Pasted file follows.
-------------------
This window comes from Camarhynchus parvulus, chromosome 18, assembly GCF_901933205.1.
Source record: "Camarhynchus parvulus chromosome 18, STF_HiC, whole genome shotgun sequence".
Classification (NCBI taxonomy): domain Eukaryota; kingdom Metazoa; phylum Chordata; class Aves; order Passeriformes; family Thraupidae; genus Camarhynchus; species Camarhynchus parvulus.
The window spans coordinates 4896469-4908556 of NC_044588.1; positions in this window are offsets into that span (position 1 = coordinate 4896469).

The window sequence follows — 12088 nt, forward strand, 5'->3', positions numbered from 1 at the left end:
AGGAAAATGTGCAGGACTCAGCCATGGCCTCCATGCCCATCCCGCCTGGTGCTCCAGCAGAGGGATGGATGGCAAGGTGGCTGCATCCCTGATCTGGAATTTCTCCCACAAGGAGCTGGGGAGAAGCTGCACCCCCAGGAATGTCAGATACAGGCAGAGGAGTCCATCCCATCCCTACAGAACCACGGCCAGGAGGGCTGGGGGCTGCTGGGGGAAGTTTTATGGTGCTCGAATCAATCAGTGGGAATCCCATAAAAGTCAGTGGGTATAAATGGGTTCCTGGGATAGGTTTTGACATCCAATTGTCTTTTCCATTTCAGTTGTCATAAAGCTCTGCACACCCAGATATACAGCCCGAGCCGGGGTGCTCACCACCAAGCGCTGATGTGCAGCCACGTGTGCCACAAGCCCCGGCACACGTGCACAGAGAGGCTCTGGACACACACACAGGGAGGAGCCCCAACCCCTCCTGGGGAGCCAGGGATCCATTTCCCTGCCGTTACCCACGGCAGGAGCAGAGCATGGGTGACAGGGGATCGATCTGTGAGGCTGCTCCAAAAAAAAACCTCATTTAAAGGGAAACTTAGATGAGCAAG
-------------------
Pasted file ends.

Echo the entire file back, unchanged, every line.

This window comes from Camarhynchus parvulus, chromosome 18, assembly GCF_901933205.1.
Source record: "Camarhynchus parvulus chromosome 18, STF_HiC, whole genome shotgun sequence".
Classification (NCBI taxonomy): domain Eukaryota; kingdom Metazoa; phylum Chordata; class Aves; order Passeriformes; family Thraupidae; genus Camarhynchus; species Camarhynchus parvulus.
The window spans coordinates 4896469-4908556 of NC_044588.1; positions in this window are offsets into that span (position 1 = coordinate 4896469).

The window sequence follows — 12088 nt, forward strand, 5'->3', positions numbered from 1 at the left end:
AGGAAAATGTGCAGGACTCAGCCATGGCCTCCATGCCCATCCCGCCTGGTGCTCCAGCAGAGGGATGGATGGCAAGGTGGCTGCATCCCTGATCTGGAATTTCTCCCACAAGGAGCTGGGGAGAAGCTGCACCCCCAGGAATGTCAGATACAGGCAGAGGAGTCCATCCCATCCCTACAGAACCACGGCCAGGAGGGCTGGGGGCTGCTGGGGGAAGTTTTATGGTGCTCGAATCAATCAGTGGGAATCCCATAAAAGTCAGTGGGTATAAATGGGTTCCTGGGATAGGTTTTGACATCCAATTGTCTTTTCCATTTCAGTTGTCATAAAGCTCTGCACACCCAGATATACAGCCCGAGCCGGGGTGCTCACCACCAAGCGCTGATGTGCAGCCACGTGTGCCACAAGCCCCGGCACACGTGCACAGAGAGGCTCTGGACACACACACAGGGAGGAGCCCCAACCCCTCCTGGGGAGCCAGGGATCCATTTCCCTGCCGTTACCCACGGCAGGAGCAGAGCATGGGTGACAGGGGATCGATCTGTGAGGCTGCTCCAAAAAAAAACCTCATTTAAAGGGAAACTTAGATGAGCAAG